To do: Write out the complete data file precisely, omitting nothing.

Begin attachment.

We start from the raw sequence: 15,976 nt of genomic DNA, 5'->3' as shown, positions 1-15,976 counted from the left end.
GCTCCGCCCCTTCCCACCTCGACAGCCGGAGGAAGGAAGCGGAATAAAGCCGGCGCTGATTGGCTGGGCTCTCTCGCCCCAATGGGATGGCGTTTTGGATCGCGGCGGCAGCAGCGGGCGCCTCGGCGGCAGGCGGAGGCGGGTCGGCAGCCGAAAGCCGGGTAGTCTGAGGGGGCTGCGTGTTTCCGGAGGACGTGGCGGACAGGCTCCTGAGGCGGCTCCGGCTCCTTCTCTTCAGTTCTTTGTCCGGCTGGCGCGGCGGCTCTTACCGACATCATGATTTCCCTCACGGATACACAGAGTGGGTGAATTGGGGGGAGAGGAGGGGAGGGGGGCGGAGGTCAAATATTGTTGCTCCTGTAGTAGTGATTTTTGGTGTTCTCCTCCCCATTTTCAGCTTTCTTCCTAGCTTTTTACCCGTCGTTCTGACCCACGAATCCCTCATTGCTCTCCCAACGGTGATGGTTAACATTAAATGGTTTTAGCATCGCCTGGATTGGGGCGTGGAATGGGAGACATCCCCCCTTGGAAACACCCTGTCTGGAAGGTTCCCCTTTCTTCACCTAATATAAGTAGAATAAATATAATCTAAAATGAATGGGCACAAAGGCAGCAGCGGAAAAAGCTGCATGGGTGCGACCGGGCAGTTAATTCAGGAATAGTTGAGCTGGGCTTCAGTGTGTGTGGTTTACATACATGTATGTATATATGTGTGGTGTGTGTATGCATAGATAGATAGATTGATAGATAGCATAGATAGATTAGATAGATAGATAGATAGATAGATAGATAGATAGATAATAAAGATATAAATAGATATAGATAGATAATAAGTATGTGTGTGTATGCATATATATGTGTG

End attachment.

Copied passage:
We start from the raw sequence: 15,976 nt of genomic DNA, 5'->3' as shown, positions 1-15,976 counted from the left end.
GCTCCGCCCCTTCCCACCTCGACAGCCGGAGGAAGGAAGCGGAATAAAGCCGGCGCTGATTGGCTGGGCTCTCTCGCCCCAATGGGATGGCGTTTTGGATCGCGGCGGCAGCAGCGGGCGCCTCGGCGGCAGGCGGAGGCGGGTCGGCAGCCGAAAGCCGGGTAGTCTGAGGGGGCTGCGTGTTTCCGGAGGACGTGGCGGACAGGCTCCTGAGGCGGCTCCGGCTCCTTCTCTTCAGTTCTTTGTCCGGCTGGCGCGGCGGCTCTTACCGACATCATGATTTCCCTCACGGATACACAGAGTGGGTGAATTGGGGGGAGAGGAGGGGAGGGGGGCGGAGGTCAAATATTGTTGCTCCTGTAGTAGTGATTTTTGGTGTTCTCCTCCCCATTTTCAGCTTTCTTCCTAGCTTTTTACCCGTCGTTCTGACCCACGAATCCCTCATTGCTCTCCCAACGGTGATGGTTAACATTAAATGGTTTTAGCATCGCCTGGATTGGGGCGTGGAATGGGAGACATCCCCCCTTGGAAACACCCTGTCTGGAAGGTTCCCCTTTCTTCACCTAATATAAGTAGAATAAATATAATCTAAAATGAATGGGCACAAAGGCAGCAGCGGAAAAAGCTGCATGGGTGCGACCGGGCAGTTAATTCAGGAATAGTTGAGCTGGGCTTCAGTGTGTGTGGTTTACATACATGTATGTATATATGTGTGGTGTGTGTATGCATAGATAGATAGATTGATAGATAGCATAGATAGATTAGATAGATAGATAGATAGATAGATAGATAGATAGATAATAAAGATATAAATAGATATAGATAGATAATAAGTATGTGTGTGTATGCATATATATGTGTG